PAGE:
Nearly everyone who uses cannabis (and probably many who don’t) are familiar with “420” and its connection to marijuana. “Oh nice, I definitely know what that means and why it means that,” you might say when someone brings up or points out the number 420 somewhere. Well, here’s the thing: you don’t. Most people don’t. We know it has todo with pot – definitely smoking it – but the origin remains a mystery. Maybe someone told you that it was the California Penal Code for marijuana. Another guy told you something about the number of chemicals in pot, which sounds wrong but you aren’t exactly a chemist. Maybe someone told you that it had to do with Hitler’s birthday, which is not true – don’t be friends with that guy. Have you seen his Facebook posts?
The origins of 420 are actually quite simple and verifiable. The use of the infamous number originated with a group of 5 students nicknamed the Waldos who attended San Rafael High School in the 1970s. One day, the group decided to go searching for cannabis plants that had been planted on the nearby Point Reyes Peninsula. They agreed to meet at a statue of Louis Pasteur on their high school campus at 4:20 PM. They toked and bravely wandered off to find their prized treasure with map in hand. Although it isn’t clear if they were successful on their journey, the Waldos continued meeting at their special spot at their special time and began referring to their smoking sessions as “4:20 Louie.”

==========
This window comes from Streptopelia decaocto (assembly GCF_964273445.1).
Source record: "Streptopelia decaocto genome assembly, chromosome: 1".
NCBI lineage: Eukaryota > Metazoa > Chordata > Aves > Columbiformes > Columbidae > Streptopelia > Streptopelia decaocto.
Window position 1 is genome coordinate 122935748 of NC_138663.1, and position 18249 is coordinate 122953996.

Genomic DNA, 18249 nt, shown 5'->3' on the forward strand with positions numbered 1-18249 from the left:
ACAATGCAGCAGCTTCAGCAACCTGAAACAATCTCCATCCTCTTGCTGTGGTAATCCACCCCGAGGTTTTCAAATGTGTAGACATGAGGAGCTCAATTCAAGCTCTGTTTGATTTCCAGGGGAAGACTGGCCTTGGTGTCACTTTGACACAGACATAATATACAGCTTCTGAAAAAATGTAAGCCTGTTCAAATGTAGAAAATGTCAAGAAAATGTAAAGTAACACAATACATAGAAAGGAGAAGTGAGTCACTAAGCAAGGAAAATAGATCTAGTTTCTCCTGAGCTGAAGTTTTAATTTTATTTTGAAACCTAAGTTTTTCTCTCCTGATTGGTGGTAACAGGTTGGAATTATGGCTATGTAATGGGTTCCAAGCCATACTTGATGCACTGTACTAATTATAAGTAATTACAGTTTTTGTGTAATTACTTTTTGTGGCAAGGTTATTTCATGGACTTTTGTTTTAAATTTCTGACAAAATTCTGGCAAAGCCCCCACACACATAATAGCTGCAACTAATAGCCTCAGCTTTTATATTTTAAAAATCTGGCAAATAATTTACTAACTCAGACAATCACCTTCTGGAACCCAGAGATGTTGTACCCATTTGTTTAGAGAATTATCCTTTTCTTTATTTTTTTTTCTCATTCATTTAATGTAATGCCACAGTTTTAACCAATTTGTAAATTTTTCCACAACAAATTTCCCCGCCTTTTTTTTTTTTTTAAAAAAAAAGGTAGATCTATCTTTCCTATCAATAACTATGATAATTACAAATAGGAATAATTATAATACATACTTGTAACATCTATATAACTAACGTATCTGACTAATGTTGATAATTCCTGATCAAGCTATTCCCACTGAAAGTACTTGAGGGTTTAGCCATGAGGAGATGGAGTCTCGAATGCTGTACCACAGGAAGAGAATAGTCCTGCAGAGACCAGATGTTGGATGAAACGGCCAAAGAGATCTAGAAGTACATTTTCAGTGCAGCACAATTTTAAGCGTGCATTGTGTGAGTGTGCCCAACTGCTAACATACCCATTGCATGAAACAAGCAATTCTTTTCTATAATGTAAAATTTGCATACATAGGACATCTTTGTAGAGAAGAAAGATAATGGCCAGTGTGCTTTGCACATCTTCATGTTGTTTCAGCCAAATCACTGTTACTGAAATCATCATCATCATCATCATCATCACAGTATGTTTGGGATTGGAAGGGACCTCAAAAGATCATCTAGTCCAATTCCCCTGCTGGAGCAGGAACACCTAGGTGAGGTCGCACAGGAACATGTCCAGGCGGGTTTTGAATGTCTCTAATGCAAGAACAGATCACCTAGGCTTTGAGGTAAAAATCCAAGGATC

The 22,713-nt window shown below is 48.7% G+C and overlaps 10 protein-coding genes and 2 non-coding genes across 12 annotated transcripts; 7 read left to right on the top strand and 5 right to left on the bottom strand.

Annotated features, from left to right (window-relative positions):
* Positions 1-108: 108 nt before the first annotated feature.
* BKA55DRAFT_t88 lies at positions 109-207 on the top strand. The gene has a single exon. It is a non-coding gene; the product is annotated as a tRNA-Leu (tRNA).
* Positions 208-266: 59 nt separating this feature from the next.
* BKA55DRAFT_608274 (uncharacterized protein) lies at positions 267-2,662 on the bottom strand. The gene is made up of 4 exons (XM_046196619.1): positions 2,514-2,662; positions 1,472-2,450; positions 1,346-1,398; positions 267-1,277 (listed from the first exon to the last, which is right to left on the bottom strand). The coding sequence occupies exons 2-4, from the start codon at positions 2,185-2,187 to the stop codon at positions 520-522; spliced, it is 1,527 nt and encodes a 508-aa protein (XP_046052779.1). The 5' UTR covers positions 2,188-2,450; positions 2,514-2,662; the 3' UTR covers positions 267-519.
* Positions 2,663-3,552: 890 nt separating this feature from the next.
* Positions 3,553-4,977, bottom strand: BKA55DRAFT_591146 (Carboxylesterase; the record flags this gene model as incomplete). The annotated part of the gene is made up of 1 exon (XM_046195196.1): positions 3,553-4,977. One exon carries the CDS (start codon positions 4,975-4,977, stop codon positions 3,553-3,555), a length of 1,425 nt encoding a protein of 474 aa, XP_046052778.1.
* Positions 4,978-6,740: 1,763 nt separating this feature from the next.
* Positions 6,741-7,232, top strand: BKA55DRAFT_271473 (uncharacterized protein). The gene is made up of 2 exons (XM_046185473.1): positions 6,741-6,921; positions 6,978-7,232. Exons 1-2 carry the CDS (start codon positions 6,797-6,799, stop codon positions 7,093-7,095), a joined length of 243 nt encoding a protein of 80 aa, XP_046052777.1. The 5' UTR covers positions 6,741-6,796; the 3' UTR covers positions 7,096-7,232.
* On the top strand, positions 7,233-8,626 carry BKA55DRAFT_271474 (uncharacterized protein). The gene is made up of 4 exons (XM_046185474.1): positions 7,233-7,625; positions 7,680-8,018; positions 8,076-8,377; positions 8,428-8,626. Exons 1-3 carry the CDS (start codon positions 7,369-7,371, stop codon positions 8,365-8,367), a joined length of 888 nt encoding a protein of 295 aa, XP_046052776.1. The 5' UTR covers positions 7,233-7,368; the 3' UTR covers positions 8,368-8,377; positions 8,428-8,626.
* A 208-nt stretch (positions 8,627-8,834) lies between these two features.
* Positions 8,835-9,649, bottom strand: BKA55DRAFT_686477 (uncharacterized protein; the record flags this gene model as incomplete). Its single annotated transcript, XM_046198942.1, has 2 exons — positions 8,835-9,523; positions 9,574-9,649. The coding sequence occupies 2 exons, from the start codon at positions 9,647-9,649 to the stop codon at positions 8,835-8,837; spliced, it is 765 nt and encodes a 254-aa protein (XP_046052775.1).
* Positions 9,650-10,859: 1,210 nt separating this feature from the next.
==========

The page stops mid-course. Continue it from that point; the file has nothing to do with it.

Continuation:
Eventually the “Louie” part of the code got dropped in favor of the easier “420” This became a secret code among the friends which was used in a variety of ways associated with marijuana. Need a hookup? 420! Cops around? 420! The Waldos, merry jokers and social butterflies as they were, helped spread it through their town. Soon, however, the term would get a big push from some infamous marijuana users to push it into the American lexicon.
Waldo Dave’s older brother happened to work in the local music scene managing bands and Dave would often work the shows and hangout afterward with the musicians. Through this work, the two brothers became friends with Phil Lesh, the Grateful Dead Bassist. As the Dead lived in the same community as the Waldos, they would hangout and participate in “420” sessions with the band. The Waldos made a mark on the Dead who adopted the term. Soon the term was associated with Deadheads (fans of the Grateful Dead) and mythology around its origins began to mutate. By the early 90s, cannabis magazine High Times began using the code 420 in its publications and the rest is history.
 If you are a chemist, my apologies. Thanks for stopping by just the same!
 They were nicknamed the Waldos because they liked to hangout on a wall near the high school. Interestingly enough, one of the Waldo’s dads was the head of NARC for the San Francisco Police Department. Also of note, Lagunitas named a beer after them. If you go to their website (Waldo420.com) they have documented evidence of their coinage of the term, pretty interesting stuff.
 The Waldos referred to themselves by Waldo and their first name.